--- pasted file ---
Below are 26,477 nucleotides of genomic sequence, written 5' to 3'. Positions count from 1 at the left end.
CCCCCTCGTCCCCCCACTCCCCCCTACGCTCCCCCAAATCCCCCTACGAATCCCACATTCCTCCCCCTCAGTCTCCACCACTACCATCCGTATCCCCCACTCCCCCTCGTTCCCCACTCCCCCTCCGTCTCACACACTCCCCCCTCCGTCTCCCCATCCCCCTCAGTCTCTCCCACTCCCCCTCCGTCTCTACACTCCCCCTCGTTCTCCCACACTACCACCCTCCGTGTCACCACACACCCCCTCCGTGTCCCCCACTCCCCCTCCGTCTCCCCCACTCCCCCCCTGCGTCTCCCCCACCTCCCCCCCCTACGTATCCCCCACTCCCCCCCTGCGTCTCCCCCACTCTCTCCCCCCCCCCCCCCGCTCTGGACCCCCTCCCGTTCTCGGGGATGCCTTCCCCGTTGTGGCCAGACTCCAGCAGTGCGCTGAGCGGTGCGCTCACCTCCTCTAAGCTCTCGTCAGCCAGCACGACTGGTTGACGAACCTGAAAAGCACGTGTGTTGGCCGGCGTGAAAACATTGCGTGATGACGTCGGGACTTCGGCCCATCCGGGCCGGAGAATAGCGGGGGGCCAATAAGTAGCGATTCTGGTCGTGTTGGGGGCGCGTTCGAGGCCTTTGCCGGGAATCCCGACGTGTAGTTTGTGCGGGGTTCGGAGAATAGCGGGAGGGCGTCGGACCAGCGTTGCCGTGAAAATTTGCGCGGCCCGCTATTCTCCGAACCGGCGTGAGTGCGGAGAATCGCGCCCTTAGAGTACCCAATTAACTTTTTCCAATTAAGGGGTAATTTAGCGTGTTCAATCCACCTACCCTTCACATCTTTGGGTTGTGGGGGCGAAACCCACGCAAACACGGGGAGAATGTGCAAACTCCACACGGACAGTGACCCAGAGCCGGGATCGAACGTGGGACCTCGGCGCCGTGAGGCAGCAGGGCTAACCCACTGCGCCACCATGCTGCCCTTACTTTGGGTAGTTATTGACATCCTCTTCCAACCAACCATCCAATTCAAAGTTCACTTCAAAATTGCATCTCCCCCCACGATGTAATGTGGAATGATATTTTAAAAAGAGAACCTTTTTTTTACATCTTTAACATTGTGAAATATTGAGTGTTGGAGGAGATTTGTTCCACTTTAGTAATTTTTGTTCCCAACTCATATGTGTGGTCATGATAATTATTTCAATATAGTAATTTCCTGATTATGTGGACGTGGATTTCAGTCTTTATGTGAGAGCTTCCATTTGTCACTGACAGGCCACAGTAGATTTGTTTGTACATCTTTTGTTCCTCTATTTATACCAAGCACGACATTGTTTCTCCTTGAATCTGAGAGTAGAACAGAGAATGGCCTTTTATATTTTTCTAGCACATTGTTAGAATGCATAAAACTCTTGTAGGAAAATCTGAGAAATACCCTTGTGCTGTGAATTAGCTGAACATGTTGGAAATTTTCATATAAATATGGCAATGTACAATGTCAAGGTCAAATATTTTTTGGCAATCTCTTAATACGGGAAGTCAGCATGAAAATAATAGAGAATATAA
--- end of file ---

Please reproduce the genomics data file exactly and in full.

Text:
Below are 26,477 nucleotides of genomic sequence, written 5' to 3'. Positions count from 1 at the left end.
CCCCCTCGTCCCCCCACTCCCCCCTACGCTCCCCCAAATCCCCCTACGAATCCCACATTCCTCCCCCTCAGTCTCCACCACTACCATCCGTATCCCCCACTCCCCCTCGTTCCCCACTCCCCCTCCGTCTCACACACTCCCCCCTCCGTCTCCCCATCCCCCTCAGTCTCTCCCACTCCCCCTCCGTCTCTACACTCCCCCTCGTTCTCCCACACTACCACCCTCCGTGTCACCACACACCCCCTCCGTGTCCCCCACTCCCCCTCCGTCTCCCCCACTCCCCCCCTGCGTCTCCCCCACCTCCCCCCCCTACGTATCCCCCACTCCCCCCCTGCGTCTCCCCCACTCTCTCCCCCCCCCCCCCCGCTCTGGACCCCCTCCCGTTCTCGGGGATGCCTTCCCCGTTGTGGCCAGACTCCAGCAGTGCGCTGAGCGGTGCGCTCACCTCCTCTAAGCTCTCGTCAGCCAGCACGACTGGTTGACGAACCTGAAAAGCACGTGTGTTGGCCGGCGTGAAAACATTGCGTGATGACGTCGGGACTTCGGCCCATCCGGGCCGGAGAATAGCGGGGGGCCAATAAGTAGCGATTCTGGTCGTGTTGGGGGCGCGTTCGAGGCCTTTGCCGGGAATCCCGACGTGTAGTTTGTGCGGGGTTCGGAGAATAGCGGGAGGGCGTCGGACCAGCGTTGCCGTGAAAATTTGCGCGGCCCGCTATTCTCCGAACCGGCGTGAGTGCGGAGAATCGCGCCCTTAGAGTACCCAATTAACTTTTTCCAATTAAGGGGTAATTTAGCGTGTTCAATCCACCTACCCTTCACATCTTTGGGTTGTGGGGGCGAAACCCACGCAAACACGGGGAGAATGTGCAAACTCCACACGGACAGTGACCCAGAGCCGGGATCGAACGTGGGACCTCGGCGCCGTGAGGCAGCAGGGCTAACCCACTGCGCCACCATGCTGCCCTTACTTTGGGTAGTTATTGACATCCTCTTCCAACCAACCATCCAATTCAAAGTTCACTTCAAAATTGCATCTCCCCCCACGATGTAATGTGGAATGATATTTTAAAAAGAGAACCTTTTTTTTACATCTTTAACATTGTGAAATATTGAGTGTTGGAGGAGATTTGTTCCACTTTAGTAATTTTTGTTCCCAACTCATATGTGTGGTCATGATAATTATTTCAATATAGTAATTTCCTGATTATGTGGACGTGGATTTCAGTCTTTATGTGAGAGCTTCCATTTGTCACTGACAGGCCACAGTAGATTTGTTTGTACATCTTTTGTTCCTCTATTTATACCAAGCACGACATTGTTTCTCCTTGAATCTGAGAGTAGAACAGAGAATGGCCTTTTATATTTTTCTAGCACATTGTTAGAATGCATAAAACTCTTGTAGGAAAATCTGAGAAATACCCTTGTGCTGTGAATTAGCTGAACATGTTGGAAATTTTCATATAAATATGGCAATGTACAATGTCAAGGTCAAATATTTTTTGGCAATCTCTTAATACGGGAAGTCAGCATGAAAATAATAGAGAATATAA